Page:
Sunday, January 24, 2010

Magazine Monday - French Chicken

Oh, if you enjoy a roasted chicken, you will love this one. It's from Cook's Illustrated magazine.



One thing that prompted me to try this recipe was the beginning paragraph of Charles Kelsey’s article in Cook’s Illustrated.

I first encountered poulet en cocotte in a Parisian bistro last fall. Recommended to me by the waiter as a specialty of the house, the dish featured a whole chicken baked with a smattering of root vegetables in a covered pot. It was just the kind of comfort food I was craving on that cold, wet night.

The bird arrived on my table in a cast-iron pot, and my anticipation grew as the waiter lifted the lid. At first glance, it was nothing to rave about – the it had pale, soft very unlike the crisp exterior of roasted poultry I was used to, but the deep aroma was better than any that of any roast chicken I could remember.

The meat was incredibly tender and juicy, with a rich, soul satisfying flavor
.”

Well….with an introduction such as that, how could I resist trying this recipe? Plus we are big fans of a roasted chicken in our house.

Ready to grab your ingredients? There aren't many, this is easy.........

1 whole roasting chicken (4 1/2 to 5 pounds), giblets removed and discarded, wings tucked under back (see note)

2 teaspoons kosher salt or 1 teaspoon table salt

1/4 teaspoon ground black pepper

1 tablespoon olive oil

1 small onion , chopped medium (about 1/2 cup)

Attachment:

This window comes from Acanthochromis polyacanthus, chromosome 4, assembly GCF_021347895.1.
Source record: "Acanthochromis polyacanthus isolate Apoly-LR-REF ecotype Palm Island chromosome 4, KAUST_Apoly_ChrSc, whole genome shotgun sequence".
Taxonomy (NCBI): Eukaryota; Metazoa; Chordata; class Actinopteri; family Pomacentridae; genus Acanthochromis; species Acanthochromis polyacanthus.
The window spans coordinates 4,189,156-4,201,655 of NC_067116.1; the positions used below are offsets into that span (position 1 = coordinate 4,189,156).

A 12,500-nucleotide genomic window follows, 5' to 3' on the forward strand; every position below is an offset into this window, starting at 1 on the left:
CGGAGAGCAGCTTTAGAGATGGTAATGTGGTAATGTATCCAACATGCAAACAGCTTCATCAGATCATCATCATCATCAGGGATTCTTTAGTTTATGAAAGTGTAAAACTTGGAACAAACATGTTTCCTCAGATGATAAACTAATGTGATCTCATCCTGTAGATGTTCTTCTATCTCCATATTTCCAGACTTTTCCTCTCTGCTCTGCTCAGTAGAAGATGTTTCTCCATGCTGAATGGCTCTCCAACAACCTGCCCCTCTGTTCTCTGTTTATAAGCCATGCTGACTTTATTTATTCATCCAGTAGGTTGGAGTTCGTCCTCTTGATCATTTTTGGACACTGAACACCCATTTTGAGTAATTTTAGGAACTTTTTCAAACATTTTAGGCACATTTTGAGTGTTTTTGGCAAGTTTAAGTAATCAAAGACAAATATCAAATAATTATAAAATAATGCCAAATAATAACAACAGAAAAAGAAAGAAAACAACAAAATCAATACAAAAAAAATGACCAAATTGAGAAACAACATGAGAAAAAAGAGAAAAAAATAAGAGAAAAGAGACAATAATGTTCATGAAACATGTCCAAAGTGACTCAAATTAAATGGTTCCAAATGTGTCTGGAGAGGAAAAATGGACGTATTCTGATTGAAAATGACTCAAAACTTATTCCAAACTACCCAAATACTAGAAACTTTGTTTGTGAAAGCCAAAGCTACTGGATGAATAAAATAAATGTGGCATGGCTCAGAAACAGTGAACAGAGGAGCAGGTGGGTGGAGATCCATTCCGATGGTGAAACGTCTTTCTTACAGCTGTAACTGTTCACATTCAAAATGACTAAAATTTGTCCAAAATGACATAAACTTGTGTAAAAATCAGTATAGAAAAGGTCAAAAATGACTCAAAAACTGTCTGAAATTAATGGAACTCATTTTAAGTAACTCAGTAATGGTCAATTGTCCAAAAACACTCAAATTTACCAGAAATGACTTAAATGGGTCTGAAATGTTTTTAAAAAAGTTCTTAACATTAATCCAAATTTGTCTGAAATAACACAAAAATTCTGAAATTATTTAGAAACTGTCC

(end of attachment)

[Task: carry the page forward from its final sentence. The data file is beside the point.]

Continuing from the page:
1 stalk celery , chopped medium (about 1/4 cup)

6 medium garlic cloves , peeled and trimmed

1 bay leaf

1 medium sprig fresh rosemary


Start by adjusting oven rack to lowest position and heat oven to 250 degrees. Pat chicken dry with paper towels and season with salt and pepper.
Heat oil in large Dutch oven over medium heat until just smoking. Add chicken breast-side down; scatter onion, celery, garlic, bay leaf, and rosemary (if using) around chicken. Cook until breast is lightly browned, about 5 minutes.




Using a wooden spoon inserted into cavity of bird, flip chicken breast-side up and cook until chicken and vegetables are well browned, 6 to 8 minutes. Remove from heat. Now place large sheet of foil over pot and cover tightly with lid.



Transfer pot to oven and cook for approximately 2 hours. It's done when a meat thermometer registers 160 degrees in thickest part of breast and 175 degrees in thickest part of thigh, 80 to 110 minutes.

Transfer chicken to carving board, tent with foil, and rest 10 minutes. While it is sitting there covered, strain the fat off the broth.


Place the stewed garlic and onion mixture in a bowl. It will be great to ladle over rice or on the chicken.



We served this with a lightly stir-fried mixture of yellow squash, scallions, mushrooms and fresh tomato.



It was juicy and tasted like chicken. Just chicken. That sounds bland, doesn't it? But it was just as the author of this article stated....it was pure.

In the dry environment, without benefit of tomato sauce or broth or any liquid, the juices that come out of the chicken go right back in, undiluted by other ingredients and flavors.



And you know I made soup and broth from the carcass and leftover meat......stay tuned!

Cook’s Illustrated, January/February issue.

23 comments:

Janel said...

I will definitely try this soon. Easy and tasty are two things that don't always happen, but it sounds like this recipe makes them true!

Pierce said...

Janel - it warms up your kitchen too. Nice for this cool weather/

Kim said...

I just picked up a Cook's Country and Best of Test Kitchen Mag and I LOVE THEM! This french chicken sounds delicious and your chicken looks really moist. I love that you made a soup from what was left. Can't wait to see what soup you made!

A Year on the Grill said...

that is a beautiful chicken... I need to make one fothese, and besides i used up all my stock... Time to buy a chicken!